Is Space the New Frontier for Investors?
These are the voyages of 2021. Our mission today is to explore strange new investment opportunities, seek out companies that will thrive and grow in the recreational space race, and boldly go where Jeff Bezos and Sir Richard Branson went, just this month.
As a science fiction fan in the seventies, I spent countless hours reading Heinlein, Clarke, Asimov, and Bradbury. I also watched the Challenger disaster in 1986, the Columbia explosion in 2003, and the SpaceX debacle back in March. Never did I think this day would come.
Two millionaires went into space this month, proving once again that money can truly buy you anything, but that’s not the real story. I’m excited because space stocks, once a comical conversation at the water cooler, are finally in play for real. Let’s take a look.
Virgin Galactic is a Premium Business Model
I was beginning to think Sir Richard Branson had retired from the spotlight. What better way to make a splash (not a splashdown) than by taking off in his own “space plane,” proving that recreational space flight is feasible, albeit not yet practical for the average man.
Virgin Galactic Holdings Inc (SPCE) isn’t worried about TSA lines or Covid-19 restrictions. They’re charging $250,000 for a flight on the VVS Unity. Six hundred people from fifty-eight countries have already signed up, including Tom Hanks, Justin Bieber, and Lady Gaga.
As for the stock, it was trading at $49.20 on Friday, July 9th, shortly before Branson got his five minutes (literally) in outer space. That Monday, it dropped to $40.69. Today, it’s at $31.19. Will it go up again? Yes. I believe it’s the best deal in the space right now. I’m buying.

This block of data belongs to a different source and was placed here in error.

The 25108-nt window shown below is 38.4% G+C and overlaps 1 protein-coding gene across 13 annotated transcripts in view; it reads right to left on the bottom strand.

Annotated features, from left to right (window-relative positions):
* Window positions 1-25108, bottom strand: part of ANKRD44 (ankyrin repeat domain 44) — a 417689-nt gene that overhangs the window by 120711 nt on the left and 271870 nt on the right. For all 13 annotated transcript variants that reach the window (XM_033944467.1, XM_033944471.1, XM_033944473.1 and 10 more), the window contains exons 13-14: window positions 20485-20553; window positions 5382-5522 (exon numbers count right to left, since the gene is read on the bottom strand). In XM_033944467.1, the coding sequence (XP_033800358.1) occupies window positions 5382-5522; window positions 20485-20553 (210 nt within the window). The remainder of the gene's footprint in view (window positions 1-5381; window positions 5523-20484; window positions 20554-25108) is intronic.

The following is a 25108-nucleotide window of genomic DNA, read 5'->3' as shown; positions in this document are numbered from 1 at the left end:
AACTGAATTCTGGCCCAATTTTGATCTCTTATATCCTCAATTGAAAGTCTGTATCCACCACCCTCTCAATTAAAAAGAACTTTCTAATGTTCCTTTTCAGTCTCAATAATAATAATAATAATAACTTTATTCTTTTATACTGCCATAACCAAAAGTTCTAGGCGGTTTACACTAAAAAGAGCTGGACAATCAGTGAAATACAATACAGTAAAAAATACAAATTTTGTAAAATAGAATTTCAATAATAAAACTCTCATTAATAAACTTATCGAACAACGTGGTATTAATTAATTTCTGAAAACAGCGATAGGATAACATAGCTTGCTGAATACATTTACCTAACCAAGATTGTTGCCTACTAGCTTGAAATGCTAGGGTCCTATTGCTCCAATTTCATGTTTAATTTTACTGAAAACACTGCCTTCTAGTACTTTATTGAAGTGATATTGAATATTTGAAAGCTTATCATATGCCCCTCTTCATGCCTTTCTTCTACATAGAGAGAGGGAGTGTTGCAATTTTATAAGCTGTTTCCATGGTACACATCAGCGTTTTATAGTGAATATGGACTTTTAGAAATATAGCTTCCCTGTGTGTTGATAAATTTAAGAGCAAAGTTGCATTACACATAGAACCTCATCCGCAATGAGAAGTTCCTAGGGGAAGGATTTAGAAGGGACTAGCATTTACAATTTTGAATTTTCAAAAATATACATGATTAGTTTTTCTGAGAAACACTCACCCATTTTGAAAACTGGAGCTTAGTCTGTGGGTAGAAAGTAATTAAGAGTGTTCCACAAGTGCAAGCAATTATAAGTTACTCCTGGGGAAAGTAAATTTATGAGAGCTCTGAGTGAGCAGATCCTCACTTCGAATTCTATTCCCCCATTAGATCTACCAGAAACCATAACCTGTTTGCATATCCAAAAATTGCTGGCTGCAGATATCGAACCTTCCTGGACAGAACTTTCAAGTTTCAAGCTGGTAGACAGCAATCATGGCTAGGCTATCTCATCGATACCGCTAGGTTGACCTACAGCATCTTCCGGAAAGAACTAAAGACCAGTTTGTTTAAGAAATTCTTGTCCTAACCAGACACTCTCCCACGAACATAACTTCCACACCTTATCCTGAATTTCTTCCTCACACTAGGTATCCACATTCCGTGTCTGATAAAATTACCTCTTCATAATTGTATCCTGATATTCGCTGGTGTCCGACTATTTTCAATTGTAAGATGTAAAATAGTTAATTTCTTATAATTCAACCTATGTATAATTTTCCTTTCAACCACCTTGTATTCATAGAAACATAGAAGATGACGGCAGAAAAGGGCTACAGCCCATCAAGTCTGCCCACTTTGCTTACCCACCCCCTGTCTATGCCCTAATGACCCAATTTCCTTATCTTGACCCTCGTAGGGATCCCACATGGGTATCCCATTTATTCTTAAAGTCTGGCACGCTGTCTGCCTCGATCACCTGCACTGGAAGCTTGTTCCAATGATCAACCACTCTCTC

Blue Origin and SpaceX Are Not Going Public
Neither Jeff Bezos’ Blue Origin nor Elon Musk’s SpaceX are public companies, so investment opportunities are simply not available yet. There are rumors that Bezos may take Blue Origin public, but Musk has already stated that he “fears” investor ownership of the company.
The Tesla (TSLA) CEO may be taking the high road and putting progress before profits, but SpaceX is partially owned (7.5%) by Alphabet (GOOG), so you can hold a small piece of it if you invest in Google. I know, that’s reaching, but we are talking about space here.
For those interested in real opportunities down here on earth, it’s a good time to buy Nokia (NOK). They recently made a deal with NASA to build and deploy an end-to-end LTE solution on the lunar surface in late 2022. The stock is trading at $5.81, up 49.36% YTD.
If you’re a day trader, look at Astra Space Inc. (ASTR). They facilitate space launches, with fifty launches already in their portfolio. The stock is volatile and trading low right now at $8.31. It peaked at $19.55 earlier this year. Check the chart patterns. It looks like a big hitter.
Are there ETFs in Outer Space?
Say what you will, but I love ETFs. When I feel like gambling, I go to Tickeron and trade on volatility. If I’m looking for a solid, safe investment that will earn me 10% a year, I buy ETFs. It’s not sexy, but it keeps me in the black. Occasionally, I do much better than that.
The Procure Space ETF (UFO) looks like it might double that expectation. It’s up 19.47% YTD and 43.27% over the past twelve months. The fund invests 80% into companies that earn 50% or more of their revenue from the space industry. Definite buy recommendation on this one.
For conservative investors, I like SPDR S&P Kensho Final Frontiers ETF (ROKT). With a focus on aerospace and defense companies like Maxar Technologies (MAXR), Honeywell International Inc (HON), and Lockheed Martin (LMT), they’re up a solid 10.16% this year.
Space exploration has always been a big deal, but it’s never had a private sector component like we saw this past month. Recreational space flight is a game changer, so I’m going to watch this sector carefully. There may be a unicorn or two out there in the stars.